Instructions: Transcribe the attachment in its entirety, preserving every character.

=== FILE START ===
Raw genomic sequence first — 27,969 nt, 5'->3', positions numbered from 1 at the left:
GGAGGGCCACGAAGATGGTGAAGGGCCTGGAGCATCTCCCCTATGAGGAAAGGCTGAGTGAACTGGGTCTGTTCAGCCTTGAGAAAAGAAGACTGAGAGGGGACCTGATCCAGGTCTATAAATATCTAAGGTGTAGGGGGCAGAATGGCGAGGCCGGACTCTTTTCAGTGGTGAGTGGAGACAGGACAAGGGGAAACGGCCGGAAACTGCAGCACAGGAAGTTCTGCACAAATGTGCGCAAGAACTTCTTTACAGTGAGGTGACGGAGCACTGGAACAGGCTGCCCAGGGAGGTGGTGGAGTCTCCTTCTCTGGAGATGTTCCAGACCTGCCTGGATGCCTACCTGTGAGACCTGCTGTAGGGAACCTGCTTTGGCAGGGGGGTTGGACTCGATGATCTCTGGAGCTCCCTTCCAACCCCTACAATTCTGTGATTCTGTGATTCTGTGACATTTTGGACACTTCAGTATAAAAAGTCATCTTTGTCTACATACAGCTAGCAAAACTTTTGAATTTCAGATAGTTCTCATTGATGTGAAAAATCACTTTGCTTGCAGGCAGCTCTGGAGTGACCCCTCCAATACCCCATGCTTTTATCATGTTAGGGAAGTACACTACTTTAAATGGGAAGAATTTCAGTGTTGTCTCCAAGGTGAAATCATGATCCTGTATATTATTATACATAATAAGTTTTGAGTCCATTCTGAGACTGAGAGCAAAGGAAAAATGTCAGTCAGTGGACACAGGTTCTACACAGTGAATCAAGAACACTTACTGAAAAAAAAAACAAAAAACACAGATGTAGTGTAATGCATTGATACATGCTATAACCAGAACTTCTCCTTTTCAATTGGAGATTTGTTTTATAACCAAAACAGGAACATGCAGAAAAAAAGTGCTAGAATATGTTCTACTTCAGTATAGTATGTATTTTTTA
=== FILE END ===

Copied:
Raw genomic sequence first — 27,969 nt, 5'->3', positions numbered from 1 at the left:
GGAGGGCCACGAAGATGGTGAAGGGCCTGGAGCATCTCCCCTATGAGGAAAGGCTGAGTGAACTGGGTCTGTTCAGCCTTGAGAAAAGAAGACTGAGAGGGGACCTGATCCAGGTCTATAAATATCTAAGGTGTAGGGGGCAGAATGGCGAGGCCGGACTCTTTTCAGTGGTGAGTGGAGACAGGACAAGGGGAAACGGCCGGAAACTGCAGCACAGGAAGTTCTGCACAAATGTGCGCAAGAACTTCTTTACAGTGAGGTGACGGAGCACTGGAACAGGCTGCCCAGGGAGGTGGTGGAGTCTCCTTCTCTGGAGATGTTCCAGACCTGCCTGGATGCCTACCTGTGAGACCTGCTGTAGGGAACCTGCTTTGGCAGGGGGGTTGGACTCGATGATCTCTGGAGCTCCCTTCCAACCCCTACAATTCTGTGATTCTGTGATTCTGTGACATTTTGGACACTTCAGTATAAAAAGTCATCTTTGTCTACATACAGCTAGCAAAACTTTTGAATTTCAGATAGTTCTCATTGATGTGAAAAATCACTTTGCTTGCAGGCAGCTCTGGAGTGACCCCTCCAATACCCCATGCTTTTATCATGTTAGGGAAGTACACTACTTTAAATGGGAAGAATTTCAGTGTTGTCTCCAAGGTGAAATCATGATCCTGTATATTATTATACATAATAAGTTTTGAGTCCATTCTGAGACTGAGAGCAAAGGAAAAATGTCAGTCAGTGGACACAGGTTCTACACAGTGAATCAAGAACACTTACTGAAAAAAAAAACAAAAAACACAGATGTAGTGTAATGCATTGATACATGCTATAACCAGAACTTCTCCTTTTCAATTGGAGATTTGTTTTATAACCAAAACAGGAACATGCAGAAAAAAAGTGCTAGAATATGTTCTACTTCAGTATAGTATGTATTTTTTA